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Biodiversity News

April 20, 2018

Gerber and Sabo scuba diving with groupAs part of their Fulbright Fellowships to Ecuador, Professors Leah Gerber and John Sabo are experiencing the interface between people and nature in the Amazon rainforest and on the Galapagos Islands.

Sabo’s work focuses on strategic development of hydropower in the Amazon basin and Gerber’s focus is on the social, ecological and economic dimensions of marine conservation in the Galapagos Islands.

During their time in the Galapagos Islands, the pair are also piloting the ASU-CI Professor-in-Residence program. The converse of our ASU-CI Professor of Practice program where CI scientists engage with ASU scholars. Professor in Residence work on the ground with conservation practitioners.

This pilot approach has proven fruitful. While John came to work on the Ecuadorian Amazon, he has initiated a collaboration with CI-Ecuador to develop decision support tools to align development—population and economic growth—with freshwater resource planning in the Galapagos.

In collaboration with CI-Ecuador and academic, NGO and government stakeholders, Leah established a cross-sector network to support adaptive co-management of Galapagos Marine Reserve.  By understanding ways that institutional arrangements support effective marine conservation in the Galapagos, the team seeks to develop a data-based decision framework and establish a long-term research and training program.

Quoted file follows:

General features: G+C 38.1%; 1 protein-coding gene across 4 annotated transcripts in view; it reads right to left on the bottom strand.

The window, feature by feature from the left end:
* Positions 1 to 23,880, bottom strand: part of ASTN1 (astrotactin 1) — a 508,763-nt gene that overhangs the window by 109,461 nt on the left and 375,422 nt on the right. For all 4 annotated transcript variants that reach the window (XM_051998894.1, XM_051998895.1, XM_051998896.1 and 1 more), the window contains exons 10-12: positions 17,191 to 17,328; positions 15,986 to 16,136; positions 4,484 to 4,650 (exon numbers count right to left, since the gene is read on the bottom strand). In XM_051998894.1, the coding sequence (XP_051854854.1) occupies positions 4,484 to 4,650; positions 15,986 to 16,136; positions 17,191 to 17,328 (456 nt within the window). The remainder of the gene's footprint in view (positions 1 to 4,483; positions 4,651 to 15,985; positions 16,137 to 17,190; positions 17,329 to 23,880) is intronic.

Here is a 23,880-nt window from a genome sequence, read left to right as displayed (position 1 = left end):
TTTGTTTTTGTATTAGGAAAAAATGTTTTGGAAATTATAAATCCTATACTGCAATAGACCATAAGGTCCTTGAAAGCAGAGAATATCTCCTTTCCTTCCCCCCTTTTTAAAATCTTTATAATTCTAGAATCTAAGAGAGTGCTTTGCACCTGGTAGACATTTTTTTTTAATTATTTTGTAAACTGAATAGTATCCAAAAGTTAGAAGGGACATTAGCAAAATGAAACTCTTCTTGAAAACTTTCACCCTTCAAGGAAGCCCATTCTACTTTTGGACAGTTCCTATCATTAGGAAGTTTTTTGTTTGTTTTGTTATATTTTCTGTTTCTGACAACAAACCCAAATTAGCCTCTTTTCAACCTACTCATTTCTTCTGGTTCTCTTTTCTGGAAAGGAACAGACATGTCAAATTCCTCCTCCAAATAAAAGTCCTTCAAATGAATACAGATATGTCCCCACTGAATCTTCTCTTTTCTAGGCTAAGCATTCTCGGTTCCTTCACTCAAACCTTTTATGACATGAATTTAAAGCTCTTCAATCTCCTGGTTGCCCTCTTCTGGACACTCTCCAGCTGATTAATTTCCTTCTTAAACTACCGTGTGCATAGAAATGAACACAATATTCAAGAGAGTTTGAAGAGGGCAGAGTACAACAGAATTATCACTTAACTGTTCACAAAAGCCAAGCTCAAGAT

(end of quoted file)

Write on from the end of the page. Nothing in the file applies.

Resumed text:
By working on the ground with conservation practitioners, faculty can bring data, evidence and theory to augment capacity to address pressing conservation challenges. In turn, the opportunity to engage in a field office for major conservation organization offers unparalleled insight into real challenges and solution space for applying knowledge to achieving conservation outcomes. As ASU continues to grow our partnership with CI, we hope to develop programs that support ASU Faculty to work with CI Field offices globally.